Imagine the A&E series Horatio Hornblower had dragons! That’s what I thought as I read Naomi Novik’s novel His Majesty’s Dragon.
This novel is set in the Napoleonic wars in the early 1800s and tells the story of a British naval captain who suddenly finds himself caring for, and training, a dragon.
Novik creates a world where dragons are an essential part of warfare as it adds the aerial element that is so prominent in wars today. Yet today we have drones and are able to maintain a distance between the plan and the execution of that plan. Like a pilot who loves his machine, this story goes a step further to create dragons as sentient beings who are capable of relationships and thoughts (and their ability to talk adds a new level). Throughout the novel, the main thread is the relationship that Will Laurence builds with the dragon Temeraire.
Throughout the novel Laurence and Temeraire develop a beautiful friendship (just like the line in Casa Blanca). The ability of Laurence to transition and adapt from being a Naval Captain to a newbie in the Aerial Corps is the engaging part of the story. Yes, there is a battle happening and the side with the most dragons and best tactics will win, yet the connection between dragon and man is the most interesting part of the story.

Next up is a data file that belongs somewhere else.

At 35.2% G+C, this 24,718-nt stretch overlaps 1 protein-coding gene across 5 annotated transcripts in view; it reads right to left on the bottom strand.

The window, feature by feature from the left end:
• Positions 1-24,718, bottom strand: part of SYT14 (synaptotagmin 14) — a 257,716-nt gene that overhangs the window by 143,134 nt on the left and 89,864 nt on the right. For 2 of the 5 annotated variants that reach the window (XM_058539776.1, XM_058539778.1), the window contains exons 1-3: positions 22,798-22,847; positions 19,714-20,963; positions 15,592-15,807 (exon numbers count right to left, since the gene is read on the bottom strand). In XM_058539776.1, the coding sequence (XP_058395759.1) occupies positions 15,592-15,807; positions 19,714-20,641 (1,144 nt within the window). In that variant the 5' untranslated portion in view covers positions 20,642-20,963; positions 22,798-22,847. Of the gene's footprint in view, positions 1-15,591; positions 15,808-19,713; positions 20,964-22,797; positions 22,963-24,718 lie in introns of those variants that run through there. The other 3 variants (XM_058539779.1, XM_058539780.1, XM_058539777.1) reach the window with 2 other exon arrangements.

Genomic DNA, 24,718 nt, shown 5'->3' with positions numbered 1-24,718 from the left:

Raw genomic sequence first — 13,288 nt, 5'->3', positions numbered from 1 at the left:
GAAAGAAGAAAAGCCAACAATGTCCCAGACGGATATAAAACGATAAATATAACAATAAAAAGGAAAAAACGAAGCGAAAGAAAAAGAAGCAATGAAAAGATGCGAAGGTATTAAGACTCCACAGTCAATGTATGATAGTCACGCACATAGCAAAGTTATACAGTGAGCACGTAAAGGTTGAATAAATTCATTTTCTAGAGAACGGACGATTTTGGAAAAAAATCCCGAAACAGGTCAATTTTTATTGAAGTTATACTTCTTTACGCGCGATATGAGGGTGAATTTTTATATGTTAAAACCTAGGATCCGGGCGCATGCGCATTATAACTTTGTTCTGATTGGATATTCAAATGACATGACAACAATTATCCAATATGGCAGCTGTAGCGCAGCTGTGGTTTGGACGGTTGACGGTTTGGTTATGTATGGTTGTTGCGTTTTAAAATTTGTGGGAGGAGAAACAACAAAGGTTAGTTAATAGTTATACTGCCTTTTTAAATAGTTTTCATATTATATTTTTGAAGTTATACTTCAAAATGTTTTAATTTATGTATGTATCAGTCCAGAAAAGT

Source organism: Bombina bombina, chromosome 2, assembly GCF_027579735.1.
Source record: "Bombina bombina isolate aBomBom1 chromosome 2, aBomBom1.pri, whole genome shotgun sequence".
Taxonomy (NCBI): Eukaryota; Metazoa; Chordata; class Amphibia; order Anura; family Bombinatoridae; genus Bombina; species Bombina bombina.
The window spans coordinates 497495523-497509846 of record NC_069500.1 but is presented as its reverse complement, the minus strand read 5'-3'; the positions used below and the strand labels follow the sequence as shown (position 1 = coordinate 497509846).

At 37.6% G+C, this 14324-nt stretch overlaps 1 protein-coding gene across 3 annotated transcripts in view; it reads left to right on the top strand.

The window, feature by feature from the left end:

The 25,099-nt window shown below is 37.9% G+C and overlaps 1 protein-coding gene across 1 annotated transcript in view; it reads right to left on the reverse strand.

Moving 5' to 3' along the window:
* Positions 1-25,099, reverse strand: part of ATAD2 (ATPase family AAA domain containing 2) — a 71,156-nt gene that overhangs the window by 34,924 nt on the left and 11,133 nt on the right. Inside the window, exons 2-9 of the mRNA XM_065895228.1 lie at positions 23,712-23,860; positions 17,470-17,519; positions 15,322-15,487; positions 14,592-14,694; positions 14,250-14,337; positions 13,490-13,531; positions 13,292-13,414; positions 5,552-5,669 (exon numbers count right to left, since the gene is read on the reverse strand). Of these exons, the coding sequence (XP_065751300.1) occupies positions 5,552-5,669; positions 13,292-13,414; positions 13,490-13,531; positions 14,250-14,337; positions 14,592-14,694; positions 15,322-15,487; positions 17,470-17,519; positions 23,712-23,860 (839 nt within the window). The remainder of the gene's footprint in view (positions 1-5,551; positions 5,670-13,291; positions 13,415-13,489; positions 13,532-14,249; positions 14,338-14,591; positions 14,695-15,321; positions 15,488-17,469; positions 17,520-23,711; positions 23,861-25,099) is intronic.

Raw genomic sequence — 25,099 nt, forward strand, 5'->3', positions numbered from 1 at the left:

As a lover of books, I find it especially great that Laurence and Temeraire bound over reading. Temeraire can’t read, yet has a very sharp and creative mind. As Laurence reads to him from several different disciplines, both challenge and encourage each other. I have to say that I would not have found this book without it being recommended and lent to me. I also have a new person in my life and I love that we are able to share our joy of reading together.
Life is an adventure and books are a way of learning more and sharing ideas and concepts with others. Creativity grows as we encounter art. I am grateful that I am surrounded by people who read and enjoy the arts!
“Whatever is true, whatever is noble, whatever is right, whatever is pure, whatever is lovely, whatever is admirable—if anything is excellent or praiseworthy—think about such things.” (Philippians 4:8)
“Temeraire said, ‘It is very nice how many books there are, indeed. And on so many subjects!” (Naomi Novik).